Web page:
Nanoelectronics for Cellular Interfaces (Diego Pallarola)

Our research is focus on the study of the interaction between cells and the extracellular matrix (ECM) as well as cell-cell interactions with a focus on how these interactions regulate the structure and dynamics of the cell. Understanding the mechanisms underlying these interactions is highly relevant for the investigation of biological processes such as cell survival, proliferation, differentiation, and migration.

Biologically inspired materials that mimic the cell´s natural surrounding and have the ability to transduce cellular signaling activities are ideal for gaining insights into the chemical and physical cues regulating these events. Our approach builds upon real-time monitoring of cellular processes by simultaneous optical microscopy and electrochemical techniques on nanostructured surfaces with a defined spatial arrangement of adhesion sites for cells. The advantages of this approach can be summed up as follows: the chance to test cellular responses under specifically engineered environments in a highly sensitive, label-free, instantaneous and non-destructive manner.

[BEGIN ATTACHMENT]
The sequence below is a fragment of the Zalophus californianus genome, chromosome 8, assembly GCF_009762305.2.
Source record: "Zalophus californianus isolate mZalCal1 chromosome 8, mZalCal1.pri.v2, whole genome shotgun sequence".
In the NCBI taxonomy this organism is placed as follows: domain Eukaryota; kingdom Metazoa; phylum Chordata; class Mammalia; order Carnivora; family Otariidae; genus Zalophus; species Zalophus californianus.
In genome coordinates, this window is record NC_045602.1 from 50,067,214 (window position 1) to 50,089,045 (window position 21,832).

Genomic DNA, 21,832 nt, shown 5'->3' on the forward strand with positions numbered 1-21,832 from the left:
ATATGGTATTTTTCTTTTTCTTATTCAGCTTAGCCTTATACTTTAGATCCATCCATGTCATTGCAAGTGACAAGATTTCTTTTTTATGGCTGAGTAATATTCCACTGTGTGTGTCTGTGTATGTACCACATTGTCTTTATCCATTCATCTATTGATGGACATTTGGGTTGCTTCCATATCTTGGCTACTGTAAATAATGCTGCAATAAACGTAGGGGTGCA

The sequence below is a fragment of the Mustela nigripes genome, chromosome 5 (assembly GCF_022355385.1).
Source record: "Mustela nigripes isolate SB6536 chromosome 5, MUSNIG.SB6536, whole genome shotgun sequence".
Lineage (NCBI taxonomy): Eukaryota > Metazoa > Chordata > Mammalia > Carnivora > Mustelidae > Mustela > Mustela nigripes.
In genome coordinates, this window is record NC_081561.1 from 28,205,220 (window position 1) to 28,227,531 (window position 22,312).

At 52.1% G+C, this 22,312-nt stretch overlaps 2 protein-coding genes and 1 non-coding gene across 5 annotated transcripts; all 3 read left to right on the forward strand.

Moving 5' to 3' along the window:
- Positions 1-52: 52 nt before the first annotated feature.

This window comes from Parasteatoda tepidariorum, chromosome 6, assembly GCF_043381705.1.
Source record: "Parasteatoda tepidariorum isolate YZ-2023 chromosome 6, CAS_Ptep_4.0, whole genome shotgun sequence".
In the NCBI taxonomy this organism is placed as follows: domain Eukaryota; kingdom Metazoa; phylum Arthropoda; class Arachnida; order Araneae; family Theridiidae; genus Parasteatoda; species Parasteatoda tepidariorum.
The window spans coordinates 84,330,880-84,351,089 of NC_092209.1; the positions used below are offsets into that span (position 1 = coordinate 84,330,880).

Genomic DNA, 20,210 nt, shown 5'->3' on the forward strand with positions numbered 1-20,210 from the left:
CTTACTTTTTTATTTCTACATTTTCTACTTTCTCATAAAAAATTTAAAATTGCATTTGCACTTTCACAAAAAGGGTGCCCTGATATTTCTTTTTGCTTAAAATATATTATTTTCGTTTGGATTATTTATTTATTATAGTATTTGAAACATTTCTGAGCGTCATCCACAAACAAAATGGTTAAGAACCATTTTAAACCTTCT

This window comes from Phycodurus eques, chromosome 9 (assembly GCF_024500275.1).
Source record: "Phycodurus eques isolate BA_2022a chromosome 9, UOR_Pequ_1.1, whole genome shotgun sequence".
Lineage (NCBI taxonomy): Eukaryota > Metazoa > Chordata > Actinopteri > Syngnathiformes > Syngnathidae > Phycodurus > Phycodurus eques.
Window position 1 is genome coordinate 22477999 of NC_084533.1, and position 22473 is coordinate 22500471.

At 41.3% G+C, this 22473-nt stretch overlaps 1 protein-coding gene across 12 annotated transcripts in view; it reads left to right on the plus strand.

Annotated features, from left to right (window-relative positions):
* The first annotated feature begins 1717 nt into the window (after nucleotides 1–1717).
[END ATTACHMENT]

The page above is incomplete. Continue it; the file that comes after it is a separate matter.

The specific knowledge obtained from this interdisciplinary approach creates a better understanding of cell adhesion dynamics and lays the foundation for further developments in biosensing technologies.